• Focus on Truancy & Absenteeism: The research tells us that any episode of unexcused school absence for a child (regardless of race or gender), at any grade - and even as early as kindergarten - is associated with an increased risk of academic difficulty later in. Similarly, children with chronic school absenteeism, a problem with greater frequency in African-American boys, is indicative of school failure as well. If a child misses more than 10-15 days of school per year, the risks of school failure and dropout climb significantly. You can make your voice heard with public education officials and school boards to bring focused attention to the issue.
  • Help Reduce School Suspensions: In addition to early grade reading and absenteeism problems, the next critical early-warning-light indicator for young men of color in schools is the issue of suspensions and expulsions. The research tells us that black and brown young men and women in schools are suspended for disciplinary and behavior infractions at significantly higher rates than their white counterparts. Moreover, research suggests that each single episode of school suspension is associated with a higher risk of school dropout, juvenile justice involvement, and prison. You can speak out and advocate for schools to replace harsh school suspension practices with common sense strategies to keep kids in school - such as restorative justice practices -- hold them accountable for inappropriate behavior, and provide mental health and counseling supports.
  • Donate To Great Programs: Common sense and good research indicate that mentoring programs and after-school activities can bring substantial benefit to young people residing in at risk neighborhoods. Some are well known, such as the YMCA-YWCA and the the Boys and Girls Clubs - but every urban community has terrific, grassroots organizations responding to the support needs of these young people. You can not only donate to these programs, but any of these organizations would cherish the opportunity to have a high-profile local athlete or celebrity as a visible supporter or fundraiser.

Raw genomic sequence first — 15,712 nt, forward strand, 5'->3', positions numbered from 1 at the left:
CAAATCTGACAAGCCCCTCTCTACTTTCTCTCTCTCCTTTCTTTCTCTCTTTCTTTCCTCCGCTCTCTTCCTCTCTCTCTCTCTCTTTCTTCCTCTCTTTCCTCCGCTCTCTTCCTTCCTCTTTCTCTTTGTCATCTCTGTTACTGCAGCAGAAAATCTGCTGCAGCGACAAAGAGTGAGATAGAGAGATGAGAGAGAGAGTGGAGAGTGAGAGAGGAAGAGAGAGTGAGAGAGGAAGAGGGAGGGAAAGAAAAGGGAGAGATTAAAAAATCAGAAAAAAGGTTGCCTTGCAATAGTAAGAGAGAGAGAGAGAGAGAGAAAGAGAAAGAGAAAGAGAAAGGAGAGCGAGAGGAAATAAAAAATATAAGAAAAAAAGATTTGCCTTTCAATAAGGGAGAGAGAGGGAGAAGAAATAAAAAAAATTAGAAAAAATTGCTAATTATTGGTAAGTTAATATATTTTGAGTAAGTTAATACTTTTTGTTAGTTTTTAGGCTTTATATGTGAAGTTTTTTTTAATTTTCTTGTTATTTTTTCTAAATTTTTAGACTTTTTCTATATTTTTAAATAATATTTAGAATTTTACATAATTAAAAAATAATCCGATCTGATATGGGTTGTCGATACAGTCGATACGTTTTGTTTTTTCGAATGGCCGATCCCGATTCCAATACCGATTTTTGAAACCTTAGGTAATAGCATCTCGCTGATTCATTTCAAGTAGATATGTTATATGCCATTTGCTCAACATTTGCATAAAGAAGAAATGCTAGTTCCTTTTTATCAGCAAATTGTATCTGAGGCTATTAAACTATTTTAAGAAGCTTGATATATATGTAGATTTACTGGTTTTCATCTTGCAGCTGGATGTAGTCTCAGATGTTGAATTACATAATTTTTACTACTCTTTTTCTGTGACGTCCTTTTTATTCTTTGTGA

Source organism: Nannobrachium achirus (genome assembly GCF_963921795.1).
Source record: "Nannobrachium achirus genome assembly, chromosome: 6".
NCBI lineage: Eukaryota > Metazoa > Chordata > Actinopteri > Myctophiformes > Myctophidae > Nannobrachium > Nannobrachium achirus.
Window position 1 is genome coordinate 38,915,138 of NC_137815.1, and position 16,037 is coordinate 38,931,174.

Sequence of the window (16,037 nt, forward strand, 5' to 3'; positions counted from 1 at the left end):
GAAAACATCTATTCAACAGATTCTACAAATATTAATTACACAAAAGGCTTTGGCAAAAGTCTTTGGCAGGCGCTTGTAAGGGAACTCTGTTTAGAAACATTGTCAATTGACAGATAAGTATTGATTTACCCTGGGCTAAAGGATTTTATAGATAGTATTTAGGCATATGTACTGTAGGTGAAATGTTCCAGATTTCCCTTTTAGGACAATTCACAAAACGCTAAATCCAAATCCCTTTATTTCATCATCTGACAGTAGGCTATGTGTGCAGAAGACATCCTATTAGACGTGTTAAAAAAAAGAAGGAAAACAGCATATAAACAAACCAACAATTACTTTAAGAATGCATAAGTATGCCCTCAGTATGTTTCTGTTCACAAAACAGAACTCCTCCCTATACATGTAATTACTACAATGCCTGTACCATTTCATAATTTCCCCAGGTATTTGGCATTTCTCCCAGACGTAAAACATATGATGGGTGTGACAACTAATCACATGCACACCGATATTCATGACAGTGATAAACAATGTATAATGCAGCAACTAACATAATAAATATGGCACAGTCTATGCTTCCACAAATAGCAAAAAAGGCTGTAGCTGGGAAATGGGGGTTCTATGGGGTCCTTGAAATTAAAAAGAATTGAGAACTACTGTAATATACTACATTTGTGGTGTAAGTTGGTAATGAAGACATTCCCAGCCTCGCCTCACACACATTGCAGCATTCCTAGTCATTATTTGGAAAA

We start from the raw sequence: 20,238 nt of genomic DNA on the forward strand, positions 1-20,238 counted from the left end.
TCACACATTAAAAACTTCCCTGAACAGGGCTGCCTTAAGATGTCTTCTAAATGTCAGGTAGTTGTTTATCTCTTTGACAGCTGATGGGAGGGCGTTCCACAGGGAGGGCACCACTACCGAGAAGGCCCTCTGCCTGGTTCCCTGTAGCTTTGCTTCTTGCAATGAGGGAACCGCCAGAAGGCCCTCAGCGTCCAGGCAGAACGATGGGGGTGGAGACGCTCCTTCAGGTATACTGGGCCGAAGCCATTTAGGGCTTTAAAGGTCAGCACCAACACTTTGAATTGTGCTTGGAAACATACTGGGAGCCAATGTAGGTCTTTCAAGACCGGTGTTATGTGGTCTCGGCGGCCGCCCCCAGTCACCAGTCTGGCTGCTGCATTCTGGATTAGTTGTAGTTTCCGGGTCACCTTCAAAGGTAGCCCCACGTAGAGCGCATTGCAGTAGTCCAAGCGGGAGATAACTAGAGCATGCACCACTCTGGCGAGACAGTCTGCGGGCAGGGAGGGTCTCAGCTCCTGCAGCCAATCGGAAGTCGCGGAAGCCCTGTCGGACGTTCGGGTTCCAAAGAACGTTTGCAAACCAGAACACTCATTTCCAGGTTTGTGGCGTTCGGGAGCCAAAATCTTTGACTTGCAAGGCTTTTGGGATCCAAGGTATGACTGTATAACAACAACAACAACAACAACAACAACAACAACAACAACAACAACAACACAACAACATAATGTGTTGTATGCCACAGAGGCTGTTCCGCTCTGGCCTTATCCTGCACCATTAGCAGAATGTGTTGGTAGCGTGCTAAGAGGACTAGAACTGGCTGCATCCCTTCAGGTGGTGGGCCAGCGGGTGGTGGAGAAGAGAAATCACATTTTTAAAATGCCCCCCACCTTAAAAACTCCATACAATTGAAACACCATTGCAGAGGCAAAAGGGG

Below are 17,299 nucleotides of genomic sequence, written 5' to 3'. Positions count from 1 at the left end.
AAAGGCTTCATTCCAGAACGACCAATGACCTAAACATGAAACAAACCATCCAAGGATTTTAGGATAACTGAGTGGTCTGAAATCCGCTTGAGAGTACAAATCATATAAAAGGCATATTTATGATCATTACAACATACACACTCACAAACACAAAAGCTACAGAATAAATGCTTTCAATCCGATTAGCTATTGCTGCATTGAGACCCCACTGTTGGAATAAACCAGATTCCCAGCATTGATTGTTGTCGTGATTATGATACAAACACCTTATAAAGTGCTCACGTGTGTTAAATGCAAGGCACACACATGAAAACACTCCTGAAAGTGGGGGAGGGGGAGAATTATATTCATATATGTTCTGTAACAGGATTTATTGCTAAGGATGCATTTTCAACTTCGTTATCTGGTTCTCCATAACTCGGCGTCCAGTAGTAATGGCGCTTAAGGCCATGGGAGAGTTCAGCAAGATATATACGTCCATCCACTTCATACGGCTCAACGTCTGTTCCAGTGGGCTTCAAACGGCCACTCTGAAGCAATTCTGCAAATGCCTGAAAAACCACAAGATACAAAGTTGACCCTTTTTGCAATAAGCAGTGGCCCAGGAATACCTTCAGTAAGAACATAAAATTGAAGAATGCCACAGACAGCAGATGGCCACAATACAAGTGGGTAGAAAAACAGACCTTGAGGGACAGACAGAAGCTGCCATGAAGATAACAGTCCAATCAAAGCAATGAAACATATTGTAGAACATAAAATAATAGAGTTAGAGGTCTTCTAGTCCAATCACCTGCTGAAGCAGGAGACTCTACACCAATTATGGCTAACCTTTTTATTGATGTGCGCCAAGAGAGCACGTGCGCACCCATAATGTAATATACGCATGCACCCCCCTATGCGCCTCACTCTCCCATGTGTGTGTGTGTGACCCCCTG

• Contribute to Black Lives Matter, or other racial justice efforts: Organizations such as Black Lives Matter, the Equal Justice Initiative, and Youth First confront and address needed structural and policy reforms to address racism, and are in need of additional funding support. Youth First is involved in an ambitious campaign to end the incarceration of juveniles across our nation. Donate to these social justice efforts, and use your voice to call for our nation to end the wholesale incarceration of juveniles.
  • Support The My Brother's Keeper Initiative. President Obama issued a call for public-private partnerships to improve life outcomes in young men of color. Nearly 200 communities around the nation are answering the call. Contact the My Brother's Keeper Alliance in New York City to learn how this effort can benefit from your financial or moral support.
  • Mentor A Young Person: Donate an hour or two of your time each week to mentor a young man or woman of color - at a school, a community center, in a foster home, a gang intervention program, or in juvenile probation.
  • Lastly, feel free to use your voice and influence to encourage young people of color to vote.

    Whether it is through the use of your time, your talent, your treasure, or your voice, professional athletes and celebrity influencers can play a significant role in the emerging national movement to address structural inequality and racism in America. Whether you choose to stand, kneel, or sit, it is most important that we each do.

    Robert K. Ross, MD
    President & CEO
    The California Endowment